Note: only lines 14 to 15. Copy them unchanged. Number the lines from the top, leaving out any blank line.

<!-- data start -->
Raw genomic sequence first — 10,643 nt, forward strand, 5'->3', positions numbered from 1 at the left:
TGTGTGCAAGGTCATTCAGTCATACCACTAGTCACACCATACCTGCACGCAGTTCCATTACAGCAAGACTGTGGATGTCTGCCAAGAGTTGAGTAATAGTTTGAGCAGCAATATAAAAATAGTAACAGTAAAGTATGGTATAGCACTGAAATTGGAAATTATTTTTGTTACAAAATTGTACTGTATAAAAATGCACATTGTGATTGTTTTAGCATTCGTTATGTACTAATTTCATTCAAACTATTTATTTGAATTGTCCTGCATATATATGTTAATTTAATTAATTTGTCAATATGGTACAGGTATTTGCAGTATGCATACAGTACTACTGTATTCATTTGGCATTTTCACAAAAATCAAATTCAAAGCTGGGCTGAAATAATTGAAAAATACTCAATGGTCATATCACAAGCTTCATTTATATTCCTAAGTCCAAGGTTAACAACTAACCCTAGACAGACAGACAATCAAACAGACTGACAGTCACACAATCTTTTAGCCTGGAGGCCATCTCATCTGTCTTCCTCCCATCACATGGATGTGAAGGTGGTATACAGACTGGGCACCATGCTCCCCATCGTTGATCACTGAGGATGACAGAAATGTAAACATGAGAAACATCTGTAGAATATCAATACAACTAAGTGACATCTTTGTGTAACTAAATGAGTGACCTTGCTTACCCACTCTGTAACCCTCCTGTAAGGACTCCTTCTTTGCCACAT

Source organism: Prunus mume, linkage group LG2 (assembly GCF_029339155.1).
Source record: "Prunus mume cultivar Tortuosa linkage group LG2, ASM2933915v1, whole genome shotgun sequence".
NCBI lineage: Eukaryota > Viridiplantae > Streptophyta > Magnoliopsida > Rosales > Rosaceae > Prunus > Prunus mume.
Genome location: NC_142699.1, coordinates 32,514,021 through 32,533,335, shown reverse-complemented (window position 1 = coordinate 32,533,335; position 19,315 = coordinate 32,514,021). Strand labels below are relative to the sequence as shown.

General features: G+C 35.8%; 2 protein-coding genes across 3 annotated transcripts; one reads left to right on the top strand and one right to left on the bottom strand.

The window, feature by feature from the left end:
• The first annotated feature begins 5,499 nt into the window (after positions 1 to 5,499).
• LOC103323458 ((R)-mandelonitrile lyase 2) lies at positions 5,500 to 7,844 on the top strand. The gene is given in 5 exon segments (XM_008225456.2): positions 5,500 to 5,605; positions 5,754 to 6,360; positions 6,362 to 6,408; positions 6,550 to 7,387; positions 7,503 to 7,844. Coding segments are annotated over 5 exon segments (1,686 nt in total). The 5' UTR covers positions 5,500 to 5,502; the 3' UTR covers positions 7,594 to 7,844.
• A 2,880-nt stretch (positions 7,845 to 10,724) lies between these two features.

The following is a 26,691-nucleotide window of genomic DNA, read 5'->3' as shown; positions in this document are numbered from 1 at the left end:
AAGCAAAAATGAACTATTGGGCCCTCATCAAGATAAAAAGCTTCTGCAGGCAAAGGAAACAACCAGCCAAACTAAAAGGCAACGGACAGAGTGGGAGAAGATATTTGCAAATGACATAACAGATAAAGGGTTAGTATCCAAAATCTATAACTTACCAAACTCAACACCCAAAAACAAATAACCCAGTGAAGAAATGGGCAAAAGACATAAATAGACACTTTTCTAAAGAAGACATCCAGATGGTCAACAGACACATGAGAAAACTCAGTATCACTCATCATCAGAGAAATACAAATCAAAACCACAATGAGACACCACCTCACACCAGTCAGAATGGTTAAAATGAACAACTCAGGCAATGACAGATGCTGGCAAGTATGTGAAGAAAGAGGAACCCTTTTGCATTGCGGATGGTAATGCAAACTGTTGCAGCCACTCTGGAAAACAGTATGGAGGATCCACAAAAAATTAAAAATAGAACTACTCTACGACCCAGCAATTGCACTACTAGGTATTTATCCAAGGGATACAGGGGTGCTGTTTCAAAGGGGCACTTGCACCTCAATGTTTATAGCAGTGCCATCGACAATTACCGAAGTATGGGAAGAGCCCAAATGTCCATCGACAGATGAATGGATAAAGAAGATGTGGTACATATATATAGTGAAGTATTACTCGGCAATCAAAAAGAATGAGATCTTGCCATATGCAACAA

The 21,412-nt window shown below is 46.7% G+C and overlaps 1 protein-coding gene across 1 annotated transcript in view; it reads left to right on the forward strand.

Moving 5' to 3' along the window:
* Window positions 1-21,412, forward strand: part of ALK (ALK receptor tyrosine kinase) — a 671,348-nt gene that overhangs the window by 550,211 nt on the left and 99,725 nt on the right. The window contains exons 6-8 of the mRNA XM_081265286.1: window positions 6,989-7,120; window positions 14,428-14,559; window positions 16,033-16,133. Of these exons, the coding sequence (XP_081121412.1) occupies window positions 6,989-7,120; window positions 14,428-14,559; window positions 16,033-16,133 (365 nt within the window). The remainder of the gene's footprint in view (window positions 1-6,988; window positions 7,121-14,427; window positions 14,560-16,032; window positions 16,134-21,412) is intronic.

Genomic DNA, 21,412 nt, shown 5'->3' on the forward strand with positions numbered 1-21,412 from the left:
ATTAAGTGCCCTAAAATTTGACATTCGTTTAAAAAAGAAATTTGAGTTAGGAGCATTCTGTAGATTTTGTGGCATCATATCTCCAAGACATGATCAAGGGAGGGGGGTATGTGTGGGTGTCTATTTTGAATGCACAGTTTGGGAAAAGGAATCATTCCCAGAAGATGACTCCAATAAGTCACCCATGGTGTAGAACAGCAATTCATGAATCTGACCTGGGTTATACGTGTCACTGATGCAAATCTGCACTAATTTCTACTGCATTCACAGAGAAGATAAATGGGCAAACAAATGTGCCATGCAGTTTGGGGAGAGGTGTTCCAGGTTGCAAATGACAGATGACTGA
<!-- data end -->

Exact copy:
The 21,412-nt window shown below is 46.7% G+C and overlaps 1 protein-coding gene across 1 annotated transcript in view; it reads left to right on the forward strand.

Moving 5' to 3' along the window: